- Isn't prison love sweet?
Usually, when a film premieres at the Sundance Film Festival in January, you can expect it to arrive in cinemas — if it's lucky enough to get a theatrical release — by year's end. Winter's Bone, for instance, premiered at Sundance this year and screened at the E Street Cinema in June. But I Love You Phillip Morris took much longer, as it premiered at the festival in 2009 and only now is arriving in theaters. While the delay appears to be the result of distributor incompetence and legal wrangling, one of the film's stars, Ewan McGregor, alleged that Disney bosses deterred its release this time last year because they didn't want audiences thinking the star of A Christmas Carol — Jim Carrey, who plays McGregor's lover in Phillip Morris — was gay.
Naturally, then, the longstanding storyline has been, "Is the film too gay for American moviegoers?" I'm here to tell you that it's not "too gay," whatever the hell that means. If anything, it's on the prim side. The raciest moment comes during a brief cutaway showing Carrey screwing a man doggystyle, but it's shot from the waist up. As for Carrey, who plays an expert con man, and McGregor, the titular character, their affection is conveyed merely through heavy petting and occasional kissing. Sex is not the point here; love is.
And now I've written more on these matters than Phillip Morris warrants. Let's move on to a more relevant issue: Is this oft-delayed, not-too-gay film any good?
Phillip Morris is based on the real life of Steven Jay Russell, a Texan who's escaped from prison more times than I care to count. At the beginning of the film, Russell is married and lives in Virginia Beach, where he works as a cop. Given up for adoption as a child, he abuses his police powers to located his birth mother, who promptly rejects him. After he's involved in a vicious car accident, he decides to come out to his wife and live as an openly gay man. And this is where the first of many gay clichés crop up in Phillip Morris, as Russell discovers that "being gay is really expensive!" You can imagine how Carrey delivers that line.
Carrey has never been a subtle actor, and Phillip Morris is no exception. He plays Russell with the same outlandish fervor he brought to Ace Ventura: Pet Detective. Is he being faithful to his character? Perhaps. Russell told the Guardian that Carrey and McGregor "have it down": "They way we speak, the mannerisms, the clothes — everything. It's surreal." But sometimes we don't know ourselves as well as we think — or see ourselves, anyway, as others see us — and Carrey's portrayal of Russell strikes me as slapstick caricature. When Carrey swings a golf club, his body wriggles like a string of spaghetti, and when he throws himself down an escalator — to threaten a lawsuit — he poses in midair, his arms flailing and a stupid grin on his face. This is the Jim Carrey some people know and love, but the one I can't stand.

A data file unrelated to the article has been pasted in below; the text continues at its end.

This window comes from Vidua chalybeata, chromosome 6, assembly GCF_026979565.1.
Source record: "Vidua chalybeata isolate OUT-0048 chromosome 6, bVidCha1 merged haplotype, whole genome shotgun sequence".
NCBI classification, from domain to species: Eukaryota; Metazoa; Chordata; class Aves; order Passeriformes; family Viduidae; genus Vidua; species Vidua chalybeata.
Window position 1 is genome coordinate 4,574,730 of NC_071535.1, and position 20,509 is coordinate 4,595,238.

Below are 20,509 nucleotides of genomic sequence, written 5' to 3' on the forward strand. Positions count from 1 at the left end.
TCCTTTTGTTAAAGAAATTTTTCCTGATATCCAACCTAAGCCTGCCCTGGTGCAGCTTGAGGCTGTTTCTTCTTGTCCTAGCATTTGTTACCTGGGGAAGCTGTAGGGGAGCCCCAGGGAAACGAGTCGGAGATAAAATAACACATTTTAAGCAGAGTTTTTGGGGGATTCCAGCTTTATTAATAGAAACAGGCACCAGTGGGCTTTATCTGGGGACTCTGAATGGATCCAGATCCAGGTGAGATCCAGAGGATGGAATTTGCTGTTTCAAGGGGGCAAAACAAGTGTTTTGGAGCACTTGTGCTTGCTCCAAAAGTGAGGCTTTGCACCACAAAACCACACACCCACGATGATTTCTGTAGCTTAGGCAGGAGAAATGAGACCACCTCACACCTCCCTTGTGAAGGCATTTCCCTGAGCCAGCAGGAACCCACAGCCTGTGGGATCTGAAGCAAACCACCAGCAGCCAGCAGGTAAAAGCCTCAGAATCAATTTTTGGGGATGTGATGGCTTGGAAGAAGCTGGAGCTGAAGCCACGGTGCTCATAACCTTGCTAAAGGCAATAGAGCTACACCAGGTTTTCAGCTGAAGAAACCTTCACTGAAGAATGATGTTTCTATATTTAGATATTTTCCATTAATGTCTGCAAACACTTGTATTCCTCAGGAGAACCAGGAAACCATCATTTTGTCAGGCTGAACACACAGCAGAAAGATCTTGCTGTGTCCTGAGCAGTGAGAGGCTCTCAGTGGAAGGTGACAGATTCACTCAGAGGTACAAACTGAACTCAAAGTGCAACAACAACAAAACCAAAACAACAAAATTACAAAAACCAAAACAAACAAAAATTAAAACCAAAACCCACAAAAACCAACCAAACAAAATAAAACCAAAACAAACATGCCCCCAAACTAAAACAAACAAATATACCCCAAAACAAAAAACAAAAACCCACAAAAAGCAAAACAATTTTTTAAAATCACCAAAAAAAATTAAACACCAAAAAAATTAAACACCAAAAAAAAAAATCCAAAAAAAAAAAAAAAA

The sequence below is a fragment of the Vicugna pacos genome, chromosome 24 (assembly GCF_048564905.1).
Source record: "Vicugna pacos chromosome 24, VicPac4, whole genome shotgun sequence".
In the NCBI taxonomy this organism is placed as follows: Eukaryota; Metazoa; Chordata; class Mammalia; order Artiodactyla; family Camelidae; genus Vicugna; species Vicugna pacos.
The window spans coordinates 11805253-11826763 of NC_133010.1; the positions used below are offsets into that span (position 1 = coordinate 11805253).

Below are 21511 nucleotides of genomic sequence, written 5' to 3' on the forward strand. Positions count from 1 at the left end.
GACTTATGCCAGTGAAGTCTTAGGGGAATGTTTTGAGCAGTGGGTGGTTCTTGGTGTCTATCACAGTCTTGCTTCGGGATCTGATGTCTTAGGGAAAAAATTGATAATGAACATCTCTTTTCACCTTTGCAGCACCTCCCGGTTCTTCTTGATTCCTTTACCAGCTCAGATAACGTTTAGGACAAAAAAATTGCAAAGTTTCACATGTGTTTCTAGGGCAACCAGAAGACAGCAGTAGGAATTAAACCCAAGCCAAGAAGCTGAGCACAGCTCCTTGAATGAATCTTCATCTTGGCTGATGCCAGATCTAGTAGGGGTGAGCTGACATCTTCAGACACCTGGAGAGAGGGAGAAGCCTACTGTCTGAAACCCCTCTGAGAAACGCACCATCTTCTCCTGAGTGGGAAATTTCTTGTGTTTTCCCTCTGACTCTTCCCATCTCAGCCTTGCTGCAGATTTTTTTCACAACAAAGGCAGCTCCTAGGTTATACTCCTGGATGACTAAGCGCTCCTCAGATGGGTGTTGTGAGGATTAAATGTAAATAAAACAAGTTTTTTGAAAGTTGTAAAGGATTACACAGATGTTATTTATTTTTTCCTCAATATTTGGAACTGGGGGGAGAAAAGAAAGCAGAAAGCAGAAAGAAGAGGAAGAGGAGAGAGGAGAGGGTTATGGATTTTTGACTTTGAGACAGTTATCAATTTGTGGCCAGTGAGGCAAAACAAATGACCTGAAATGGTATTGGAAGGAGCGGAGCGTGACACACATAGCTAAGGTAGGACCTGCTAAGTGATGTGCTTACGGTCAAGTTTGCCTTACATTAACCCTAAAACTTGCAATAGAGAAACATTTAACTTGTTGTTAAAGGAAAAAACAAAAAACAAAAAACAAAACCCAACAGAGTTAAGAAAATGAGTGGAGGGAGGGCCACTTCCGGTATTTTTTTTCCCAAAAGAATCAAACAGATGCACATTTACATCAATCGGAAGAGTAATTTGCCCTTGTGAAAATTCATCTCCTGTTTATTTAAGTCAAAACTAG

McGregor nearly saves the film as Russell's sensitive, impressionable lover, whom he meets in prison after being convicted of fraud. I can't see how anyone would love Carrey's Russell — he's an ingenious escape artist, yes, but insufferable company — and yet, the way Morris lights up in his presence, the way he bats his eyelids and grins uncontrollably, I almost believe a deep love exists between them. But then Carrey makes another ridiculous face, and I'm back to waiting for the next plot twist.
Of which there are many. It's hard to believe, watching Phillip Morris, that it's a true story (and from everything I've read, the film is accurate). Russell slips out of prison with increasing creativity, from impersonating an undercover cop in women's clothes to dying his prison whites green with magic marker ink, fooling the guards into believing he's a doctor. Another time, he impersonates a judge and reduces his bail from $900,000 to $45,000, which he promptly pays and gets released. He's no less clever on the outside, at one point convincing a medical insurance company to hire him as its chief financial officer, a position that allows him to embezzle hundreds of thousands of dollars. And he did all of this, it is claimed, for his love of Phillip Morris.
This film is a first effort by co-directors Glenn Ficarra and John Requa, who co-wrote the excellent Bad Santa. For that reason alone, I expected to laugh for the duration of Phillip Morris. Unfortunately, the jokes here aren't funny; they're juvenile punchlines. I love dick jokes as much as the next person, but a cloud in the shape of a dick? And a baggette and two dinner rolls arranged to look like a cock and balls? Such easy stabs at humor are par for the course for a Jim Carrey movie, but I expected better from Ficarra and Requa. Perhaps Phillip Morris was delayed for another reason entirely.